LONDON (Reuters) - In the booming market for supercooled natural gas, the most precious commodity is the ship.
A global quest for cleaner energy has fired up demand for liquefied natural gas (LNG), which produces less carbon dioxide than coal. But an abundance of supply has helped keep prices subdued, meaning the most profitable trade is in renting out vessels to transport it.
Reflecting the white-hot demand for ships, over a dozen different companies, including energy majors BP and ExxonMobil, trading house Trafigura and gas utility Centrica are already looking to charter boats for the winter, according to four shipping industry sources, months earlier than usual.
ExxonMobil, Centrica and Trafigura declined to comment. BP did not respond to requests for comment.
Energy firms are trying to avoid getting stuck without ships on charter for the winter, when cold weather typically drives up trade in LNG and, consequently, transport costs. They also want to profit off less nimble rivals.
Last winter, spot charter rates – the cost of renting a ship to transport LNG in real-time – soared to almost $200,000 per day in November compared to around $40,000 in May, squeezing those companies which had left it too late to secure vessels cheaply.
Currently, spot rates are around $40,000 per day while rates for charters covering next winter are between $70,000-$80,000 a day, two shipping industry sources said.
Energy groups including Shell, BP, China National Offshore Oil Corp (CNOOC), Cheniere and Gazprom, utilities Naturgy and Centrica and trading firms such as Gunvor and Trafigura are renting vessels for months or years and sub-letting some of them to competitors, according to half a dozen sources.
None of the firms would comment.
The market for LNG freight trade is relatively new and many companies are reluctant to talk about trading strategies, which are still being developed.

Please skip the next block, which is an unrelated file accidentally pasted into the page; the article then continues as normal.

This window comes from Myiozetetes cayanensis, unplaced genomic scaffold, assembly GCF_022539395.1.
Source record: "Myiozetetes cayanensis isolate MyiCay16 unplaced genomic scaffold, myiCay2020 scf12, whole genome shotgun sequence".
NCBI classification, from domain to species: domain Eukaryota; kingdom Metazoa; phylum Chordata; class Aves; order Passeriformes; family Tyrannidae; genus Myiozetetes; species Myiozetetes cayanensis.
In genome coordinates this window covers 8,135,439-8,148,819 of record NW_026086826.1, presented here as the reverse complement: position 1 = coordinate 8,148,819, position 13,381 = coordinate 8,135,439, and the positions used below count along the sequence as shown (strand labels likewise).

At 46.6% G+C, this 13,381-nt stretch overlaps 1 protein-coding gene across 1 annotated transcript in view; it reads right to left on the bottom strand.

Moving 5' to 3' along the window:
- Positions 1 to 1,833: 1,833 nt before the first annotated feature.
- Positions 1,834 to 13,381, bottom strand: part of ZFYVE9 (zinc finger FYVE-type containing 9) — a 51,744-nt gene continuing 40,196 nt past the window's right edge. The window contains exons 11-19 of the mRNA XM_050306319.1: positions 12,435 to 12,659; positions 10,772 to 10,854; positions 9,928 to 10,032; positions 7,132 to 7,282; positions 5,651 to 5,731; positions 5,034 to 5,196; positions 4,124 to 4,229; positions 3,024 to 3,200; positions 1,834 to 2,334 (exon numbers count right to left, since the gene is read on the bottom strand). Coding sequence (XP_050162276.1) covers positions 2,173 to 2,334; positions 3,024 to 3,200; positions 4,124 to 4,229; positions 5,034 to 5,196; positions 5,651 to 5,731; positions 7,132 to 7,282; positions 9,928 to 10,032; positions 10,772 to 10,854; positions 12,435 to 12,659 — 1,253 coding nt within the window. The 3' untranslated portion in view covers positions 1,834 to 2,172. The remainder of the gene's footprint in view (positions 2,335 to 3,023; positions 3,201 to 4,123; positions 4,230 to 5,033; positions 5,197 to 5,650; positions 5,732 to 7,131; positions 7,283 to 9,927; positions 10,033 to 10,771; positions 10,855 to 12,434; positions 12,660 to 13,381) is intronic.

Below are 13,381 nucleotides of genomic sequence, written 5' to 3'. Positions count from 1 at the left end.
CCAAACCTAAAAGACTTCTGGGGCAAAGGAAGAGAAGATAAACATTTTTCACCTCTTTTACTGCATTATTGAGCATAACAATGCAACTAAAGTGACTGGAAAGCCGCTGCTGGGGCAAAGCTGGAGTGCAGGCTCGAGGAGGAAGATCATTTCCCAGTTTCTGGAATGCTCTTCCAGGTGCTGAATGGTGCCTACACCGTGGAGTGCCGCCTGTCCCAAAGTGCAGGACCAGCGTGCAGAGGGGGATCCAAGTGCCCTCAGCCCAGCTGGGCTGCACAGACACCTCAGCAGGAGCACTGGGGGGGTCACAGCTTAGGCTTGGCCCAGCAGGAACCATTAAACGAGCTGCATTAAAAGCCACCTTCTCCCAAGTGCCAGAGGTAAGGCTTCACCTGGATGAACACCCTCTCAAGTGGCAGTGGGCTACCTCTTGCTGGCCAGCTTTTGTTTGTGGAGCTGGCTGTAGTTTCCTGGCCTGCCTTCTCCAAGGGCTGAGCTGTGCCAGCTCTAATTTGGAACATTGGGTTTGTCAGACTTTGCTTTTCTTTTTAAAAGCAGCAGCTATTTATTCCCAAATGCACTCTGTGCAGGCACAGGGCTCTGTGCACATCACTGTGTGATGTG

“We see LNG shipping as a commodity on its own,” said Niels Fenzl, Vice President Transportation and Terminals at Uniper, an energy firm which along with Shell, pioneered freight trade within the LNG market.
“We were one of the first companies who started to trade LNG vessels around two or three years ago and we see more companies are considering trading LNG freight now.”
The market for LNG has exploded in the last few years as countries, in particular China, look to reduce their reliance on coal. Technological developments have also enabled the United States to unlock cheap, abundant shale gas supplies. Starting from scratch, the United States has become the world’s fourth-largest exporter of LNG in three years.
Shell predicts that the volume of LNG traded will rise 11 percent this year to 354 million tonnes. Five years ago, it was 239 million, according to the International Group of LNG Importers.
The increased trade has, however, resulted in thinner margins between different regions, meaning less opportunity to profit on spreads between LNG prices around the globe.
Last winter, the average premium of Asian prices over Europe was around $1 per million British thermal units (mmBtu). In the winter of 2011-2012 it averaged $7.3 per mmBtu, Refinitiv Eikon data shows.